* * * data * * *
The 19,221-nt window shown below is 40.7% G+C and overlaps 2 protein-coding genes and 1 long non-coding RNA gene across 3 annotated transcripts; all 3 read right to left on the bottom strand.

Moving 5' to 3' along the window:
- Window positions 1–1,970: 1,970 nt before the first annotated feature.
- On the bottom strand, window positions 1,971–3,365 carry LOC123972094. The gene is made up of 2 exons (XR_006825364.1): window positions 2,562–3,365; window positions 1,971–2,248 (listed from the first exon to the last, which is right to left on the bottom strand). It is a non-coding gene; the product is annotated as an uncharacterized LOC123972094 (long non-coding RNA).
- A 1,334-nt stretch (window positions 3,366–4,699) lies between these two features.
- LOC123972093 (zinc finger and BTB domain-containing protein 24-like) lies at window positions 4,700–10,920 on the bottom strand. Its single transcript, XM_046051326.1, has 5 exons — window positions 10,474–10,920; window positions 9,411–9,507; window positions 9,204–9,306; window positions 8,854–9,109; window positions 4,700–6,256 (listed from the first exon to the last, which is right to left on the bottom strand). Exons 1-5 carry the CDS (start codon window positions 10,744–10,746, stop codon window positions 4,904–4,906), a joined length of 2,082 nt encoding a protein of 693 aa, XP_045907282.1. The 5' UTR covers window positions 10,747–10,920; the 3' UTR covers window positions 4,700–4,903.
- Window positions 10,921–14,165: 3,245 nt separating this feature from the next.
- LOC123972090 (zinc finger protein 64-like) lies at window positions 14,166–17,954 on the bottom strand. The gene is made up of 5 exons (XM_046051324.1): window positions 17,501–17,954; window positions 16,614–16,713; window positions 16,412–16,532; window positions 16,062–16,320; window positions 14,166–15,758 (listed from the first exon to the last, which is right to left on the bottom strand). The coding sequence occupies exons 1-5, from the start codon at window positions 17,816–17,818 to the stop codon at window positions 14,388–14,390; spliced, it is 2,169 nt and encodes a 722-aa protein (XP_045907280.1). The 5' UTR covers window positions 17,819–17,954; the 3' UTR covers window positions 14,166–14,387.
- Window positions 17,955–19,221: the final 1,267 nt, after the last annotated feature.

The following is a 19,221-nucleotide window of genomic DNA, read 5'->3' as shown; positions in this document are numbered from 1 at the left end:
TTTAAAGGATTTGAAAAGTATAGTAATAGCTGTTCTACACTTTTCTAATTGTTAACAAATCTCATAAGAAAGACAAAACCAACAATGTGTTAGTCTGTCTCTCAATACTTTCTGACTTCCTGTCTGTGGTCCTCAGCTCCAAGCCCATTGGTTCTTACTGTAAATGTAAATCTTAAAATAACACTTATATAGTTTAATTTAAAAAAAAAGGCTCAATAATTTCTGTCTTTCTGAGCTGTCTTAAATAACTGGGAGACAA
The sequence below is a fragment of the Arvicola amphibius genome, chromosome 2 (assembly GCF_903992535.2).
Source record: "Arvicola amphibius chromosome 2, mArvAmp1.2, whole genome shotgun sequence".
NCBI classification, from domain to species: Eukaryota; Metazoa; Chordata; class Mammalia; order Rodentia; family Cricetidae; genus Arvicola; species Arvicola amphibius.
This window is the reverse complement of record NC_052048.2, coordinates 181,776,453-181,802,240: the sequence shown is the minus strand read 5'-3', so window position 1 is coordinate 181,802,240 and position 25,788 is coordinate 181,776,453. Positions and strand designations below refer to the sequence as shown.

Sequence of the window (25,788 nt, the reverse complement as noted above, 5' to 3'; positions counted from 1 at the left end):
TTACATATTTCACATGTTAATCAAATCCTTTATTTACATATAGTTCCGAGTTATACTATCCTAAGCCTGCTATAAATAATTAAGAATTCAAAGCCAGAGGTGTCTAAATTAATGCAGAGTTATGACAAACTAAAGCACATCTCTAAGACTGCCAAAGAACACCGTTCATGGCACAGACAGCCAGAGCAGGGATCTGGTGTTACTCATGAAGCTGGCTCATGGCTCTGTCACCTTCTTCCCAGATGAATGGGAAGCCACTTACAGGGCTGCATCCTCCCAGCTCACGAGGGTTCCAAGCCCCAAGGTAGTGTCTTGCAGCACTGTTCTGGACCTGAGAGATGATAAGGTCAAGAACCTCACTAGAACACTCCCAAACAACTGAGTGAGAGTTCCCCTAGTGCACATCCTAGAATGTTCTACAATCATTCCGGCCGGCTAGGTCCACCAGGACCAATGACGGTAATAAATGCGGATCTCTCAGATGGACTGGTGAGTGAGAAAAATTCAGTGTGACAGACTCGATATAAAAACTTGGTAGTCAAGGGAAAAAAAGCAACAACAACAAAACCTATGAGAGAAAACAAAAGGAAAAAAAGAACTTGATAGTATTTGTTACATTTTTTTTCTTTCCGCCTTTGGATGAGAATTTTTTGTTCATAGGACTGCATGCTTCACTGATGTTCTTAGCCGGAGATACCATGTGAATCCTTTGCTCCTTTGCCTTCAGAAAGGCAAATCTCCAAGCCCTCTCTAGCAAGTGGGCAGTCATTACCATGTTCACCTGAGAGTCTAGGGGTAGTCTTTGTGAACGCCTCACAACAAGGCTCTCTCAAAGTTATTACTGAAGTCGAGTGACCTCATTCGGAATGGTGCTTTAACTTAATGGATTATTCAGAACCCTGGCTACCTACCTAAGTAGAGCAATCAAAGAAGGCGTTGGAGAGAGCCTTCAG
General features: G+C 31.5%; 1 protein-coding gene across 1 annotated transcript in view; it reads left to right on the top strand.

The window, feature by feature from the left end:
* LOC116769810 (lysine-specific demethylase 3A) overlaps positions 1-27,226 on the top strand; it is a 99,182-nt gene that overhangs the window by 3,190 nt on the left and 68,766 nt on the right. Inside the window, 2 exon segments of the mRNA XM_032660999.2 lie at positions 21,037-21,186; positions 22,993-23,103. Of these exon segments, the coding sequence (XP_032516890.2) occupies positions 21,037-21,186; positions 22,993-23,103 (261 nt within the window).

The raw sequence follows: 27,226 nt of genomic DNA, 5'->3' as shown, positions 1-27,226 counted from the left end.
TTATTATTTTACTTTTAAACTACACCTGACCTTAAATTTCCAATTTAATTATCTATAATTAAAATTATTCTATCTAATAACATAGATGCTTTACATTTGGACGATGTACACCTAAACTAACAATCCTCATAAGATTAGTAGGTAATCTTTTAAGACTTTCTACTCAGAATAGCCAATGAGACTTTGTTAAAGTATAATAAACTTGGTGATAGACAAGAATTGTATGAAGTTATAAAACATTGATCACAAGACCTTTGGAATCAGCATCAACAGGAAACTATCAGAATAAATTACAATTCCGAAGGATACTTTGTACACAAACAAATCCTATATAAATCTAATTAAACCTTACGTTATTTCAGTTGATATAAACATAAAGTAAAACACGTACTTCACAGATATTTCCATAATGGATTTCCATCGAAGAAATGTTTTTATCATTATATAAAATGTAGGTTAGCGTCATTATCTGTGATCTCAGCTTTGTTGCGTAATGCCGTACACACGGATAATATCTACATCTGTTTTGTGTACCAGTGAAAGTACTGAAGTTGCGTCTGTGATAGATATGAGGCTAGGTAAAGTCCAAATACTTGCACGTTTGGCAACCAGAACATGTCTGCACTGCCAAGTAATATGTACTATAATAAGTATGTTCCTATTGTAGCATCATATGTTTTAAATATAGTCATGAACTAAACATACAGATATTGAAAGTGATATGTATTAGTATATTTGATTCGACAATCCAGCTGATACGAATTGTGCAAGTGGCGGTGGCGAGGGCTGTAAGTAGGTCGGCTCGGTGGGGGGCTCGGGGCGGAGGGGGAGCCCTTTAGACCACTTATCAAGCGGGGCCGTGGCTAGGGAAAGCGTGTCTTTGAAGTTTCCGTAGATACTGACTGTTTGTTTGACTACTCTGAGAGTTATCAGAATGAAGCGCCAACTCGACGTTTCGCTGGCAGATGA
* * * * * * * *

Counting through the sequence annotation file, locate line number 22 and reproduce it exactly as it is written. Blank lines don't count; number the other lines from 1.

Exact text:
TTATTATTTTACTTTTAAACTACACCTGACCTTAAATTTCCAATTTAATTATCTATAATTAAAATTATTCTATCTAATAACATAGATGCTTTACATTTGGACGATGTACACCTAAACTAACAATCCTCATAAGATTAGTAGGTAATCTTTTAAGACTTTCTACTCAGAATAGCCAATGAGACTTTGTTAAAGTATAATAAACTTGGTGATAGACAAGAATTGTATGAAGTTATAAAACATTGATCACAAGACCTTTGGAATCAGCATCAACAGGAAACTATCAGAATAAATTACAATTCCGAAGGATACTTTGTACACAAACAAATCCTATATAAATCTAATTAAACCTTACGTTATTTCAGTTGATATAAACATAAAGTAAAACACGTACTTCACAGATATTTCCATAATGGATTTCCATCGAAGAAATGTTTTTATCATTATATAAAATGTAGGTTAGCGTCATTATCTGTGATCTCAGCTTTGTTGCGTAATGCCGTACACACGGATAATATCTACATCTGTTTTGTGTACCAGTGAAAGTACTGAAGTTGCGTCTGTGATAGATATGAGGCTAGGTAAAGTCCAAATACTTGCACGTTTGGCAACCAGAACATGTCTGCACTGCCAAGTAATATGTACTATAATAAGTATGTTCCTATTGTAGCATCATATGTTTTAAATATAGTCATGAACTAAACATACAGATATTGAAAGTGATATGTATTAGTATATTTGATTCGACAATCCAGCTGATACGAATTGTGCAAGTGGCGGTGGCGAGGGCTGTAAGTAGGTCGGCTCGGTGGGGGGCTCGGGGCGGAGGGGGAGCCCTTTAGACCACTTATCAAGCGGGGCCGTGGCTAGGGAAAGCGTGTCTTTGAAGTTTCCGTAGATACTGACTGTTTGTTTGACTACTCTGAGAGTTATCAGAATGAAGCGCCAACTCGACGTTTCGCTGGCAGATGA